4. Make the rainbow trout. Sorry. :-)

  5. Okay, third time's the charm. Make THAT rainbow trout. What else can be wrong here? :-)

  6. Looks like you reaped a great deal of Huckleberries!! It is really nice that it is a family tradition. Lots of fun for everyone.

  7. That sure is a big group. The huckleberries look great. I've never had them but bet I'd like them!

  8. Frances, I'm glad to hear that huckleberries grow in the southeast, as well.
    DG - I don't think we've ever seen a bear, though they are supposed to love these berries. I contemplated dumping all my berries on the ground, then running, if I ever saw a bear. Hopefully the bear would go for the berries instead of me? This wouldn't work for my kiddos, who eat almost every berry they pick instead of filling up their buckets.

  9. Mouth watering recipe...And, what a wonderful tradition! I love the idea of tying the plastic milk jugs to your belt loops...It makes it so much better to pick with two hands! gail

  10. I admire your stamina, I would only last an hour and I would be DONE! They look awesome.

  11. Hi VW~~ I could see from the photo that your grandparents are alive and well. It must have been a joyful reunion. The huckleberries sound tempting. And the pie LOOKS tempting. Yum!

  12. VW that is a great shot of the family and the description of how it is such a tradition is wonderful : )
    I have never tried these berries before and I am curious about them .. especially after seeing that pie ? LOL
    I remember picking blueberries as a kid in Nova Scotia .. that aroma .. a warm summer day .. crickets .. eating more than picking .. well those are wonderful memories I love to hold on to myself : )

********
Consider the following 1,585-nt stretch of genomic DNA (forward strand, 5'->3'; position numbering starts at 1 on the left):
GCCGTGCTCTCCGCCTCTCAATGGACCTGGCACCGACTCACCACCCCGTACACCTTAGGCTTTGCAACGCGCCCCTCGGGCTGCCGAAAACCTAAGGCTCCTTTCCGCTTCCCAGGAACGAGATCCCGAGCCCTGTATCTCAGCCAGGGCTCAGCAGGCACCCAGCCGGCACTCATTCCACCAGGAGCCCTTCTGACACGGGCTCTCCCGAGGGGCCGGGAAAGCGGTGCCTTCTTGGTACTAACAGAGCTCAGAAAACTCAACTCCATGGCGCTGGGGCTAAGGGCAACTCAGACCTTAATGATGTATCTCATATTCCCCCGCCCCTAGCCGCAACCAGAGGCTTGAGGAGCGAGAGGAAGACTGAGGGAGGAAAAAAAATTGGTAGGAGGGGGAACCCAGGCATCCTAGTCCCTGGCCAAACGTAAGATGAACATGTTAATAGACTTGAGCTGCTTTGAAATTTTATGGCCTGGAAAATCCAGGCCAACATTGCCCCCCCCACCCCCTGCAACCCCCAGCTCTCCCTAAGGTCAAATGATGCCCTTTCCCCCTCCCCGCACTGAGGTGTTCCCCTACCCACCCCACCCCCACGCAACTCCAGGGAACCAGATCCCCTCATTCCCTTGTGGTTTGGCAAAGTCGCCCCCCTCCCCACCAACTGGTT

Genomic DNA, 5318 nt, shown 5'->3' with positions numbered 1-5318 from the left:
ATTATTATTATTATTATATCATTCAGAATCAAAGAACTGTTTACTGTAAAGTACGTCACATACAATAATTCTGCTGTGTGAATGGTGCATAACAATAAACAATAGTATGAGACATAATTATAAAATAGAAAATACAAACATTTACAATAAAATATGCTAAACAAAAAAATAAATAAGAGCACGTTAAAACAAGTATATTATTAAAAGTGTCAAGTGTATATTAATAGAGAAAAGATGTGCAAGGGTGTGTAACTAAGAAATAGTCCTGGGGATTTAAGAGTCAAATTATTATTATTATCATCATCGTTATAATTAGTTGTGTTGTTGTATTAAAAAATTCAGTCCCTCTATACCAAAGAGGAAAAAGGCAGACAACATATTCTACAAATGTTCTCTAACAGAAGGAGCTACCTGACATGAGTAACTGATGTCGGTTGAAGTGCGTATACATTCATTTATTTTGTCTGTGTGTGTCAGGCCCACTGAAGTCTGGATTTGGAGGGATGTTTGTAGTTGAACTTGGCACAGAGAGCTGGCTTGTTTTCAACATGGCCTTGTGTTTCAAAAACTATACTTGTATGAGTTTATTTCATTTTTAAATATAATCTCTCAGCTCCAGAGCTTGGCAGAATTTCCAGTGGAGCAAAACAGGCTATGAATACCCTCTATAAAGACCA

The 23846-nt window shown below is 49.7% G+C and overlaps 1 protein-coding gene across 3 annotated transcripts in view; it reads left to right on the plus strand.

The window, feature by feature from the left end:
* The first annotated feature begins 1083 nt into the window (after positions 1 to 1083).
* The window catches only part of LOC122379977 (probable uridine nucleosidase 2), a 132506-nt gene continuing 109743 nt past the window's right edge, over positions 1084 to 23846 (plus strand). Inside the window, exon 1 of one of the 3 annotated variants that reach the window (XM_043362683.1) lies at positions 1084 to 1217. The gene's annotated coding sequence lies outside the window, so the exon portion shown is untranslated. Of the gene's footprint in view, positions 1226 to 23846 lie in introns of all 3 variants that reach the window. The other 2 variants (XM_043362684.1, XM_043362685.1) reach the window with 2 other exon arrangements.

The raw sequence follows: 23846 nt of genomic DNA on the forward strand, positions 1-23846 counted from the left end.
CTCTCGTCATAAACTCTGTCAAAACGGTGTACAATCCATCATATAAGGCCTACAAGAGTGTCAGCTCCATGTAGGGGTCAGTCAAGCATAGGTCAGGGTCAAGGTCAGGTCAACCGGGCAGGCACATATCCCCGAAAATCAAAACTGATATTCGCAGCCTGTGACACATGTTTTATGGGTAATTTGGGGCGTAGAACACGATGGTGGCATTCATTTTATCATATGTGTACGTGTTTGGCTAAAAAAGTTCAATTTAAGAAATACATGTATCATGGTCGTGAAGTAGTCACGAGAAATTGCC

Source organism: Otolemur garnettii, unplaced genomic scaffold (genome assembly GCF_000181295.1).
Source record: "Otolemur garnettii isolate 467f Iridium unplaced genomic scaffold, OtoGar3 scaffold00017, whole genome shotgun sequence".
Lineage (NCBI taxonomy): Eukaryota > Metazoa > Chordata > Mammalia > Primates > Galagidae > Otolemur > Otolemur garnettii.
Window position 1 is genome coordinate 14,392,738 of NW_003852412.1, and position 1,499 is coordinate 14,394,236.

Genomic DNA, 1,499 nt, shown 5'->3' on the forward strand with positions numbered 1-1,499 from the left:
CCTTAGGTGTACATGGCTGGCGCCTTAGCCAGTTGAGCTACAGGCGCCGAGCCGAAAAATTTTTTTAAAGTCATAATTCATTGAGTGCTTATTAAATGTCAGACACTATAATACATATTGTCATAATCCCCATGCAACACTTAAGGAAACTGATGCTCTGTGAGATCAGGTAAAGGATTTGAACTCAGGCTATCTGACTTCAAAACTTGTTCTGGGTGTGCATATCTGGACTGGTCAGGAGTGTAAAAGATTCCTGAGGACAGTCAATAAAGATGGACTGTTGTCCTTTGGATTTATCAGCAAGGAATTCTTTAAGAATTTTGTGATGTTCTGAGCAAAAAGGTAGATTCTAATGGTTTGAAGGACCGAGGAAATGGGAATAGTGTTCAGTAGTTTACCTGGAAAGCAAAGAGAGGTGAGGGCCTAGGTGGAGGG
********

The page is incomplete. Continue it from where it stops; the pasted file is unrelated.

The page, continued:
Now I wonder if huckleberries are any where in Ontario ? LOL
    Joy : )

  13. Too cruel, VW - mouthwater photo, delicious looking recipe, followed by the crushing blow that due to their limited growing area, I may never get to sample huckleberry anything!

  14. How fun that you all do that together. I love huckleberries, they are such a treat to find out in the woods. I've never found enough for a pie, yours looks delicious!

  15. wow. we get huckleberries in the bay area, but i've never had so many at one time that i could make a pie.

  16. If you really want to grow them you should try saving a seed or two from the berries that you pick and grow them that way. They Don't transplant well because most likely the "bush" that you are digging up is just a branch of the plant, while the true root is much deeper and centered in the colony. Most of the "bushes" are going to be part of one main plant. However, since your family enjoys the tradition you can keep getting them that way.

  17. I remember eating huckleberries from a bush in my uncle's yard in Seattle back in the mid 60's. Where he lived was out in the boondocks at the time--now it is just part of one giant sprawling city. And yes, we had to watch out for bears in the neighborhood back then!